Within this total, there were plenty of shifts. Astonishingly, the 2010 analysis located not a single African-American child living in Globeville, but by the 2015 study, 96 were living in Globeville during a period when the total number of kids in this category in Five Points was cut by well over 50 percent.
In another nascent gentrification hint, kids defined as “non-Hispanic white” also experienced a relative boom in Globeville — from 22 to 196. Meanwhile, there were fall-offs among youths deemed “not non-Hispanic white” (842 to 817), “some other race or two or more races” (361 to 172) and “Hispanic or Latino” (842 to 685).
A map of the Globeville neighborhood.
Researcher Noelke cautions against automatically assuming that there’s a causal relationship between gentrification and the data he and his crew assembled. “Without further information, it is not clear what is driving this change,” he notes. But themes that arise certainly don’t preclude this prospect.
Consider single-headed households, which stood at 41.2 percent in 2010 and 57.2 percent in 2015. Five Points also saw an increase in this metric, perhaps because more families departed and were replaced by young singles who chose to rent in newly developed apartment complexes rather than buying a pre-existing home, the sales of which dipped by a substantial margin. That’s a less likely explanation for Globeville, where the home ownership rate actually bumped up from 39.4 percent to 41.4 percent. (Mirroring these figures is a slide of the housing vacancy rate from 11.2 percent to 7.1 percent.) In this case, then, single-headed households could be individual parents with children who had to leave Five Points, Cole and Whittier because of the expense.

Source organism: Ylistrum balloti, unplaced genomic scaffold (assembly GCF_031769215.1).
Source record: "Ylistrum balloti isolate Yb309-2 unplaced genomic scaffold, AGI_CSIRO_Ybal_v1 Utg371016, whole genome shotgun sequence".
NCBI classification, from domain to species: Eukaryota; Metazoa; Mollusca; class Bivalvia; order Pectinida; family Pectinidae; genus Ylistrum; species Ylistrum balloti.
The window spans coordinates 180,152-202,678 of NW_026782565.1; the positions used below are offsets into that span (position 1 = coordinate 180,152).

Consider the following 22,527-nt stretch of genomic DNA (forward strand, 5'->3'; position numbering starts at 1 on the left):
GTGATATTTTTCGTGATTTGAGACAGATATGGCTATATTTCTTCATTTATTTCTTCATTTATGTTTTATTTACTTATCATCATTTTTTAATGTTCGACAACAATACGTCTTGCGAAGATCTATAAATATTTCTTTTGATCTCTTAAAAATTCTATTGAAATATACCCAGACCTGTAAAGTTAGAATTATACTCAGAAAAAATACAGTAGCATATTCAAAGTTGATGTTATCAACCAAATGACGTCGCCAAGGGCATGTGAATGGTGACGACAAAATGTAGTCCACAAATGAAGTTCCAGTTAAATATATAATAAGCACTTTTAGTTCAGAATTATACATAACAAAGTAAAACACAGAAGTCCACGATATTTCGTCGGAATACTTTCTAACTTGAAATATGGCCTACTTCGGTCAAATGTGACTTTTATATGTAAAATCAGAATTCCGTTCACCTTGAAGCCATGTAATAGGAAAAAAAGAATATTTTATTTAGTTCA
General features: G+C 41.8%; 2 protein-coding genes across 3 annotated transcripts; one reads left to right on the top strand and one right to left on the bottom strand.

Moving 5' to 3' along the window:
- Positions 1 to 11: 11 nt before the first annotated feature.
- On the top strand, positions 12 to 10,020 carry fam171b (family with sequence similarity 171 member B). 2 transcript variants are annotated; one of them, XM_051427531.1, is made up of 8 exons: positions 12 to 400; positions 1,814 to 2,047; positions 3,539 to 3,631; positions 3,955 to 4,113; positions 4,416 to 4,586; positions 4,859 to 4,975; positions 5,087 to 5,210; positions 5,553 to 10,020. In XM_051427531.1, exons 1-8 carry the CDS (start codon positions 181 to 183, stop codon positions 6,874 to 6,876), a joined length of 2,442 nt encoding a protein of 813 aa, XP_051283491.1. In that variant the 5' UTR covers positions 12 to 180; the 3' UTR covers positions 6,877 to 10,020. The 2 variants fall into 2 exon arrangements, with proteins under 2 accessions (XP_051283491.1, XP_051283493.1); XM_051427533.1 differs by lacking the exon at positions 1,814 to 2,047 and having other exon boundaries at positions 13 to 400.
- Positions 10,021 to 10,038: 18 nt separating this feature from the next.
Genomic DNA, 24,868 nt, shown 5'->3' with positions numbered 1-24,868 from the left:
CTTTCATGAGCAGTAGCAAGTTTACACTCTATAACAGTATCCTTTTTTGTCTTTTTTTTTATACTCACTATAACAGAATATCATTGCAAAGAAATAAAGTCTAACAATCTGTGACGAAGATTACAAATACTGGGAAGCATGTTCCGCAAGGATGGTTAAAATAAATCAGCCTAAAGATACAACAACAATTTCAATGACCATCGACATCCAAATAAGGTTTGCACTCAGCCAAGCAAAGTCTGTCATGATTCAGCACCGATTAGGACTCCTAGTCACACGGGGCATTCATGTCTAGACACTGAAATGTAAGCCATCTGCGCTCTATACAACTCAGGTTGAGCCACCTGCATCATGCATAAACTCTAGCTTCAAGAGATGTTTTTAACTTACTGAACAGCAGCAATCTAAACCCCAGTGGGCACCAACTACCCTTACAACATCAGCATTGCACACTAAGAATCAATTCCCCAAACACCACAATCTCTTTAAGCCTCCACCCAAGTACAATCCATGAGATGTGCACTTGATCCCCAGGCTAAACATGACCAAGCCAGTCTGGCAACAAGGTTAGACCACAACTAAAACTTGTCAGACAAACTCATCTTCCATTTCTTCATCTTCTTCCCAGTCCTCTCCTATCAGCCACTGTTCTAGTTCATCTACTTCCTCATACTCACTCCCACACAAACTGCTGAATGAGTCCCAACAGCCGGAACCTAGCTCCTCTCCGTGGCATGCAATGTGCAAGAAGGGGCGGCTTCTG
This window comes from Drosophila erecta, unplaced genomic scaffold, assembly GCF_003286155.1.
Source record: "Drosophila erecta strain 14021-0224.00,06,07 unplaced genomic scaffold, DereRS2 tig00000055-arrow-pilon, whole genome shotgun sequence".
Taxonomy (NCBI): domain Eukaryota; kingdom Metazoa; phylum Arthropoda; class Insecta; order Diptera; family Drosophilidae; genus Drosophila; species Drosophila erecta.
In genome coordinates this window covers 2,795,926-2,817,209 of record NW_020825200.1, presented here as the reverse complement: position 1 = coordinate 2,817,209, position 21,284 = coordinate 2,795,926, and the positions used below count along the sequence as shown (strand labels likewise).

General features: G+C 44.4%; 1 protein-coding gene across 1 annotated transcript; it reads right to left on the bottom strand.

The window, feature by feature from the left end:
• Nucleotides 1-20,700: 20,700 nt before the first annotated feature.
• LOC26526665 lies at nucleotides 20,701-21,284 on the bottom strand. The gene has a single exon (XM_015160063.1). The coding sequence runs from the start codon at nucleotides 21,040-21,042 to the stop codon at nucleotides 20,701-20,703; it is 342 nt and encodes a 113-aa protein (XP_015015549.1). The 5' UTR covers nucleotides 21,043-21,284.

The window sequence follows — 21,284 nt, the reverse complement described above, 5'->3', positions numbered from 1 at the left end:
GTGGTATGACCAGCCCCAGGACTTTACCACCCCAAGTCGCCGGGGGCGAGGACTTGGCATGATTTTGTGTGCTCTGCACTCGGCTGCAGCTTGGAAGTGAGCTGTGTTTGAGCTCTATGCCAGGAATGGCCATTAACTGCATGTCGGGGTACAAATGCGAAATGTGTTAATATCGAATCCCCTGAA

One other apparent contradiction: The poverty rate went down (36.6 percent in 2010, 33.9 percent in 2015) while the public-assistance rate climbed several notches (22.3 percent to 27.9 percent). But both median household income and high-skill employment remained worrisome, and much lower than in Five Points, Cole and Whittier; they each moved in the gentrification direction: $25,356 to $39,808, and 11.4 percent to 19.2 percent. The same can be said of the employment rate (59.7 percent to 67.9 percent) and health-insurance coverage (70.0 percent to 81.8 percent).
The goal of the Child Opportunity Index 2.0 was to draw attention to educational roadblocks for children in communities just like Globeville. School poverty, measured by the percentage of students in elementary school eligible for free or reduced-price lunches, scooted up from 93.1 percent in the 2010 survey to 93.5 percent five years later — not exactly progress. Likewise, math and reading proficiency for third graders slipped from one report to the next.
In contrast, adult educational attainment — the percentage of adults 25 or older with a college degree — more than doubled (7.2 percent to 15.4 percent). Moreover, the high school graduation rate took a considerable leap (60.0 percent to 78.5 percent), as did early childhood education enrollment (37.5 percent to 45.9 percent). And the number of high-quality early education centers — the types of facilities that tend to follow the money — rose by nearly 50 percent.
This last batch of findings looks like a glimpse of gentrification to come.